A Historical Anecdote of How to Say "Screw the British" in Russian

By Leandra Bernstein

In Spencer Cross' morning report, he quotes Vladimir Putin's response to being asked, first, whether Russia is interesting in joining the EU, and second, whether Russia is interested in joining NATO.

To the first Putin said, ""You are offering us a membership in the EU? You should first solve your debt problem." The NATO offer, he declined as well, saying, "We are capable of guaranteeing our security on our own."

I can't help but think about the position Russia found itself in during the Napoleonic Wars--no, not standing back while Napoleon's freezing army ate their own horses--but their attempts at non-engagement in Europe, in particular with Great Britain. The idea, as was a common theme among many Russians from the American war of independence on, was to establish greater economic independence, hurt the British, and put that Mistress of the High Seas in her place.

At the time I don't think the word "neutrality" existed in the English (or at least British) vocabulary, and throughout the Napoleonic Wars, Great Britain stubbornly avoided all principled attempts to gain "the freedom of the seas" from HRM--even if it meant stomping on neutrals.

An interesting turn of events took place in October/November 1807 when members of the tsarist government signed a treaty of peace and friendship with France. The Russian government stating that if England refused to conclude an armistice by December 1807 "admitting that the flags of all nations must enjoy equal independence on the high seas, and to return all land seized by conquest from France and her allies since 1805", then Russia would be obliged to "act as one with France" [emphasis added]. In other words, if England did not permit freedom of the seas, the free commerce of neutrals as outlined in treaty of Armed Neutrality, then Russia would be forced to form an alliance against her (however temporary) with France.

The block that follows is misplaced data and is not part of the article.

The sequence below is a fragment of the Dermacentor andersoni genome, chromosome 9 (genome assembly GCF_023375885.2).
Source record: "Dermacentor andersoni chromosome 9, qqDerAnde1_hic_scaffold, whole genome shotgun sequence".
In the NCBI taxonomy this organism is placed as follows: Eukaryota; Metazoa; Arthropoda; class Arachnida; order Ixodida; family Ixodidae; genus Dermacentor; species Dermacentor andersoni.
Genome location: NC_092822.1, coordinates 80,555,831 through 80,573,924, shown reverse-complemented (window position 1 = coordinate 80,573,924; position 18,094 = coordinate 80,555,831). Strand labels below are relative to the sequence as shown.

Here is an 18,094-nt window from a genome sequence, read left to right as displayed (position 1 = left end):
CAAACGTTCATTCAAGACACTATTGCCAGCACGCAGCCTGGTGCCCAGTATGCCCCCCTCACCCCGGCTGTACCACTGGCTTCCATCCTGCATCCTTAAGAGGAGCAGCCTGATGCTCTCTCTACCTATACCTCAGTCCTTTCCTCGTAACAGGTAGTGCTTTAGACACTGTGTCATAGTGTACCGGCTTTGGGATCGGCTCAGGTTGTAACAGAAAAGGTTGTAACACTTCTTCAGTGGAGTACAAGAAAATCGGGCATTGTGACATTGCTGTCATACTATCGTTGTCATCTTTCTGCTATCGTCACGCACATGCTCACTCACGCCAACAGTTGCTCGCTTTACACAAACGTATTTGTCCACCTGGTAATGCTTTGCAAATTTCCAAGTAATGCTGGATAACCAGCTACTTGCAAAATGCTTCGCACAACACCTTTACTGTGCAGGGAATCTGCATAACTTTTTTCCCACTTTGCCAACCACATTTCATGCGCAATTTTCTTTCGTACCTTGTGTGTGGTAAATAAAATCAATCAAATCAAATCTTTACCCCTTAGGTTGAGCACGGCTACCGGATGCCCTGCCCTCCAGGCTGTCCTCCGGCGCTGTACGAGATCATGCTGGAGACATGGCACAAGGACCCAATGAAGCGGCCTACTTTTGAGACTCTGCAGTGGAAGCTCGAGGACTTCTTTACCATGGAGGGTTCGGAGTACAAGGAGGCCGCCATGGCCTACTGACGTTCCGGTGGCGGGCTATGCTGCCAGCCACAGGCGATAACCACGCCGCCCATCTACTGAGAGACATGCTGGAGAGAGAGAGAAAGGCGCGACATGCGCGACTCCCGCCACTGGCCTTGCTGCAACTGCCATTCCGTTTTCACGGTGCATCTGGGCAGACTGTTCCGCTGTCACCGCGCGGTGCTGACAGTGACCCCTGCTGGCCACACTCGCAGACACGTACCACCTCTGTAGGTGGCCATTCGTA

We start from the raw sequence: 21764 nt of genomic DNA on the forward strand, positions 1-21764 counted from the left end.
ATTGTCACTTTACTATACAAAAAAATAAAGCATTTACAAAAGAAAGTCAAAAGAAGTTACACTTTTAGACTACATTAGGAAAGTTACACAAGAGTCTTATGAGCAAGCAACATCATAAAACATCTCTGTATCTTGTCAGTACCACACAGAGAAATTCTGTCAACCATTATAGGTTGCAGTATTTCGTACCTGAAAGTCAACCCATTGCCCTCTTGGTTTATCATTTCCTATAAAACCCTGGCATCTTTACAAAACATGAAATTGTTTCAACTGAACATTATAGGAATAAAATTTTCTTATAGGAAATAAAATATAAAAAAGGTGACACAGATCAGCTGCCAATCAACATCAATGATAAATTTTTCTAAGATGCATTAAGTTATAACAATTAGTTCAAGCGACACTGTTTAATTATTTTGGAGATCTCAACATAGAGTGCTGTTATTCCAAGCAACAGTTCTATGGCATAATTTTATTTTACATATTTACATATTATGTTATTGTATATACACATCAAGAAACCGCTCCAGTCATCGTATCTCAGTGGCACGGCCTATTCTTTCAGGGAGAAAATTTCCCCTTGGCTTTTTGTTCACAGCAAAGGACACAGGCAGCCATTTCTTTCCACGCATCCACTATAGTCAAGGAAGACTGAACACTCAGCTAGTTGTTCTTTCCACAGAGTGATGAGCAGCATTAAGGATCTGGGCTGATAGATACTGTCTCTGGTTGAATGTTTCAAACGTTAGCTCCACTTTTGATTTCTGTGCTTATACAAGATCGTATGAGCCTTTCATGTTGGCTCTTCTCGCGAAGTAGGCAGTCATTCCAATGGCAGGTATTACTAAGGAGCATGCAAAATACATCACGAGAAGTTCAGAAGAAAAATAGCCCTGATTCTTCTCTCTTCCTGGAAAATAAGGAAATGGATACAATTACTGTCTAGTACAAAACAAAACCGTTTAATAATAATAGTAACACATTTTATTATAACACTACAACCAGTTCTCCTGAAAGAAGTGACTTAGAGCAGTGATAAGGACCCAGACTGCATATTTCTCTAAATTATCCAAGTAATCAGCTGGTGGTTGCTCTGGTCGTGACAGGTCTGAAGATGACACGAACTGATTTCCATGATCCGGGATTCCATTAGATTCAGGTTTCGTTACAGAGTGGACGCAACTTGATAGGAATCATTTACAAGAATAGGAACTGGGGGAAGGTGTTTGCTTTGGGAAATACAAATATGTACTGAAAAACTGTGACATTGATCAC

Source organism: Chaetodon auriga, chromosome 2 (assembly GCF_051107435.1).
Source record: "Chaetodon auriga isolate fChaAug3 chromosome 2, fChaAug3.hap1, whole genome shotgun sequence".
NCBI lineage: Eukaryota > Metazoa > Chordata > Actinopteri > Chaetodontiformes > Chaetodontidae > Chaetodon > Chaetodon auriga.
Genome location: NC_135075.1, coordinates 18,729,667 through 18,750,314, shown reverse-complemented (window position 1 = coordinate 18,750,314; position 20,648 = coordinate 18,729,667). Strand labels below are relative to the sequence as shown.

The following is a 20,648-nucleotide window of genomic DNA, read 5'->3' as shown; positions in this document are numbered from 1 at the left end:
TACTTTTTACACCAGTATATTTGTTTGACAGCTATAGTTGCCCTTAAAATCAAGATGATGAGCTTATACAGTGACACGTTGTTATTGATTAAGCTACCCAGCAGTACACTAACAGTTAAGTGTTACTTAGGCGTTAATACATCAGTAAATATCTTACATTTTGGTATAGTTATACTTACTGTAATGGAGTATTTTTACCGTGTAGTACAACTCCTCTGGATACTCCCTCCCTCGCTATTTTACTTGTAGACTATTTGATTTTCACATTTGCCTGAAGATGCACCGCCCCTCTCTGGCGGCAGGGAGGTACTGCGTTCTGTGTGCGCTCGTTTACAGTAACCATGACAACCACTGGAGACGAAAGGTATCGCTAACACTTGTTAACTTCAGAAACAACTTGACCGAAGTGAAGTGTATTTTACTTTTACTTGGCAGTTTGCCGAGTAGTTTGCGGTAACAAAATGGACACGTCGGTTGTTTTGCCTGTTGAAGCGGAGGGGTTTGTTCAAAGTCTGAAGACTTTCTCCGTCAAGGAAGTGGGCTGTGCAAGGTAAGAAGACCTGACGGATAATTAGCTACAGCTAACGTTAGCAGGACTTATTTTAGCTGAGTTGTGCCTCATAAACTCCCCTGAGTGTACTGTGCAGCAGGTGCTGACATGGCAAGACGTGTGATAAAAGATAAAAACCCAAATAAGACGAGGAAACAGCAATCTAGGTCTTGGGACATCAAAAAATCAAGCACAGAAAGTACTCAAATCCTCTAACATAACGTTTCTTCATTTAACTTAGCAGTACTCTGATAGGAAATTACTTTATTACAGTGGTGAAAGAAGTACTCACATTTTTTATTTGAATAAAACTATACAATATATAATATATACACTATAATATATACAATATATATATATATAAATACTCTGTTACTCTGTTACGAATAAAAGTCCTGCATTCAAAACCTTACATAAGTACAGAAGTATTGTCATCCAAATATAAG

So much for Russian neutrality... This led to the break with Great Britain and the complete embargo on British vessels and goods--the which comprised, overall, about 75% of Russian exports and a significant portion of her imports.

Whither to turn? Despite the intrigues in America to engage us on the side of the French against the very principles of Washington's Farewell speech, America was still a neutral and could provide to Russia the colonial goods she could no longer get from Great Britain. It was, in one sense, a practical alliance. In another, the United States was a kind of oasis from the worsening condition of Europe.

So the trade was shifted to the USA, intersecting other problems, including the ongoing impressment of American sailors by both the British and the French--oh, sweet neutrality! The increasing tension of these captures led to our 1807 Embargo in the United States, (...on everything!) forbidding all foreign trade, and the famous, or rather infamous remark of then Treasury Secretary Gallatin to President Jefferson, "I prefer war to a permanent embargo."

Granted, this is a VERY incomplete history and I consider it to be more of an anecdote. But, the thing to highlight, which I thought of after hearing Putin's remarks on joining the EU or NATO, is this former aversion by Russia at the time of the Napoleonic Wars to trade with Great Britain, to in any way participate or promote that empire and her control of international commerce. Did the break hurt Russia? Yes. Did it hurt the British? Hell yes.

But the choice to cut off, even temporarily, the immense British trade opened up a new era of Russian-American relations in circumventing the maelstrom of Europe--as much as was possible for Russia, a European power. Russian Commerce Minister, Nikolai Rumiantsev, wrote of the situation with the British in 1805, before the embargo, that: “...England alone remained abundantly in the field of our commerce, and in this position could become the mistress of purchasing prices for our products. Intending to preclude such a disadvantage, I turned my attention toward the United States, to try to engage the Americans in a rivalry with the English, and to try, because of the abundance of their articles needed by us, to establish direct connection between our commerce and the American.”

And all of this was before official relations with Russia began in earnest with the appointment of John Quincy Adams as Ambassador to Russia in 1809--which is another story.

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